The barrel then slopes inwards and extends for another 10 mm section, which carries the index mark for mounting the lens on the camera plus additional branding data. The solid metal mounting plate is surrounded by a thin rubber gasket that seals the joint against ingress of moisture and dust.
Performance-wise, the FE 50mm f/2.5 G lens is the pick of the trio. We found it delivered resolution that was above expectations for the 24-megapixel sensor in the Sony α7 II camera used for our Imatest tests across the full image frame with JPEG files. Even higher resolution was recorded in ARW.RAW files that had been converted into 16-bit TIFF format with Adobe Camera Raw, our preferred raw file converter.
Resolution remained relatively high across the aperture range from wide open at f/2.5 through to about f/7.1 when diffraction began to take a gradual effect. The graph above shows the results of our tests on JPEG files.
Lateral chromatic aberrations in JPEG files recorded with all in-camera corrections disabled were well down in the low band, as shown in the graph of our test results above, in which the red line marks the boundary between ‘negligible’ and ‘low’ CA. We found no signs of coloured fringing in either JPEGs or raw files in our test shots and the in-camera corrections would generally correct any potential problems.
Vignetting could be seen in shots taken with apertures between wide-open at f/2.5 and about f/4. But we found few signs of rectilinear distortion, as expected. Both issues are capably handled by the in-camera corrections in Sony cameras so neither is a serious problem.
The review lens handled backlit subjects quite well and resisted flaring under most conditions. Flaring could be forced by pointing the camera at a bright light source but only occurred when the source was within the frame. When it was outside the frame, flare was rare thanks to the effective lens hood. Sharp 14-pointed sunstars were possible at f/22, albeit associated with the risk of flare artefacts.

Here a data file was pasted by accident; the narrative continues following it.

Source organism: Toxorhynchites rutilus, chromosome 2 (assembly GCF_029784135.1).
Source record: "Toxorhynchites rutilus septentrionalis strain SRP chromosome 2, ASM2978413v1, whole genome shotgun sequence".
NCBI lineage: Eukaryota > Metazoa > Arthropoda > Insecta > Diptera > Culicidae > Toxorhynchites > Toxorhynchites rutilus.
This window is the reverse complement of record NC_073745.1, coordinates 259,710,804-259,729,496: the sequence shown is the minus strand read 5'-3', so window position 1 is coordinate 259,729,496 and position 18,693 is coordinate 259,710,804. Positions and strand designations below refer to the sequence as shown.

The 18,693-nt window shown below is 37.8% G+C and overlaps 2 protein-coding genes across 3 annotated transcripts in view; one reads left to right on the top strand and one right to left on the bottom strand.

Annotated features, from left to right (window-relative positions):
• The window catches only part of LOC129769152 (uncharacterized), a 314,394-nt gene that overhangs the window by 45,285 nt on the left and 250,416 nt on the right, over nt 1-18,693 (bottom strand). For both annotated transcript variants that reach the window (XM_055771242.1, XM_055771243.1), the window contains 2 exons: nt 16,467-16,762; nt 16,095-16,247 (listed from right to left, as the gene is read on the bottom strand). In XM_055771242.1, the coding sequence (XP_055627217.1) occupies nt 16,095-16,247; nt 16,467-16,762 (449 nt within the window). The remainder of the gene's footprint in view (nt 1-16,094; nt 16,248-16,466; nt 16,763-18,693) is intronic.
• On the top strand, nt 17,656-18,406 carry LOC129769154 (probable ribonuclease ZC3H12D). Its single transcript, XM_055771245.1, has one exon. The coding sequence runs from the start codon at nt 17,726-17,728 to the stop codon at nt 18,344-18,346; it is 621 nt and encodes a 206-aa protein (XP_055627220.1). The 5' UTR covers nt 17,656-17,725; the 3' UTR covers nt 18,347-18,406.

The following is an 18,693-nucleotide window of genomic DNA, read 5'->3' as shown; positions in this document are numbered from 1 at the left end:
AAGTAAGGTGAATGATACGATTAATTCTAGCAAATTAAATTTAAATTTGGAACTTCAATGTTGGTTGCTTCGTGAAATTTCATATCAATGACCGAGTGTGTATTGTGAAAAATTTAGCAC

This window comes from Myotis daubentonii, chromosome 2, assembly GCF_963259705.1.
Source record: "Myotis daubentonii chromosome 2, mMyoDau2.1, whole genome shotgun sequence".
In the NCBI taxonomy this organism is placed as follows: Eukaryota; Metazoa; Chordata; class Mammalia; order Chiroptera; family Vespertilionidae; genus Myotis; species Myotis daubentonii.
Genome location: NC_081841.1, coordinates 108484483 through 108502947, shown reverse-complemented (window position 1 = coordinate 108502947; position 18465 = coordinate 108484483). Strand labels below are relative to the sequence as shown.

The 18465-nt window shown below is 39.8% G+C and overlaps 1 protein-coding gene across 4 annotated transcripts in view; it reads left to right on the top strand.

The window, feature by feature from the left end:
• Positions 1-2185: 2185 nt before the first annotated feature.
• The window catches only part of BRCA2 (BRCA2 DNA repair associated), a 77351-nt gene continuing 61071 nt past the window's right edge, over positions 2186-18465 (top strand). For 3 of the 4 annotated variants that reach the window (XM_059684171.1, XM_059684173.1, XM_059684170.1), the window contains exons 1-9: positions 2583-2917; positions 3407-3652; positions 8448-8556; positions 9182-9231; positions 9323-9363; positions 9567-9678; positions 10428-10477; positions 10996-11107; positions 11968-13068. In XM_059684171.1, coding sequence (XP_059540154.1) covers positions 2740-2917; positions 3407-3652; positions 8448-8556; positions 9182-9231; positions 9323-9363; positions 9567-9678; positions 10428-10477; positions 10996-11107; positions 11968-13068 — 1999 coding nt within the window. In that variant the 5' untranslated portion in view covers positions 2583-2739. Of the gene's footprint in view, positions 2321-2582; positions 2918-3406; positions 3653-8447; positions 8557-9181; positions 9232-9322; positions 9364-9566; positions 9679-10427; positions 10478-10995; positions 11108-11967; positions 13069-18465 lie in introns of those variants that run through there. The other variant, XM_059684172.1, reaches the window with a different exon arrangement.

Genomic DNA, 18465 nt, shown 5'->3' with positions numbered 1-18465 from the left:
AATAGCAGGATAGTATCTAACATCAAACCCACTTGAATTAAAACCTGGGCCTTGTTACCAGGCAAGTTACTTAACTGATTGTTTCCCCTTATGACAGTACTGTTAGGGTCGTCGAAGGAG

The minimum focus distance of between 31 and 35 cm is adequate for close-ups of larger flora and fauna. As usual, bokeh in wide-aperture shots is influenced by background lighting. We noticed some outlining around brighter highlights in backlit close-ups and one example showed a solid circle at a specular highlight point.
Autofocusing performance was similar to the FE 40mm f/2.5 G lens, which is to be expected since they use the same technologies. Like that lens, the FE 50mm f/2.5 G lens suffers from slight focus breathing with the image increasing in size a little as it is focused more closely. But we doubt this would be problematic for most potential users.
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Picture angle: 32 degrees
Minimum aperture: f/22
Lens construction: 9 elements in 9 groups (including 3 aspherical elements)
Lens mounts: Sony FE
Diaphragm Blades: 7 (circular aperture)
Weather resistance: Yes; dust and moisture resistant
Focus drive: Linear motor with internal focusing
Stabilisation: Relies on IBIS in Sony’s cameras
Minimum focus: 35 cm (AF), 31 cm (MF)
Maximum magnification: x 0.18 (AF),x 0.21 (MF)
Filter size: 49 mm
Dimensions (Diameter x L): 68 x 45 mm
Weight: 174 grams
Standard Accessories: Front and end caps plus ALC-SH166 lens hood
Distributor: Sony Australia; 1300 720 07
Based on JPEG files recorded with the Sony α7 II camera.
Based on RAW-RAW files recorded simultaneously and converted into 16-bit TIFF format with Adobe Camera Raw.
All test shots taken with the Sony α7 II camera.
Vignetting at f/2.5.
ISO 200, 1/60 second at f/14.
Crop from the above image magnified to 100% showing little evidence of coloured fringing.
Close-up at f/2.5, 1/1000 second at ISO 100.
Backlit close-up at f/2.5, 1/1600 second at ISO 100.
Backlit close-up at f/2.5 showing circular rendition of specular highlights; ISO 100, 1/320 second.
Sunstar with flare artefacts; ISO 100, 1/250 second at f/22.
Forced flare; ISO 200, 1/60 second at f/18.
ISO 125, 1/60 second at f/11.
ISO 100, 1/100 second at f/8.
ISO 200, 1/60 second at f/9.
ISO 250, 1/60 second at f/8.
ISO 100, 1/640 second at f/3.2.
ISO 250, 1/80 second at f/8.
ISO 250, 1/60 second at f/11.
ISO 100, 1/100 second at f/9.
RRP: AU$999; US$599
- Build: 8.9
- Handling: 8.9
- Image quality: 9.0
- Autofocusing: 8.9
- Versatility: 8.9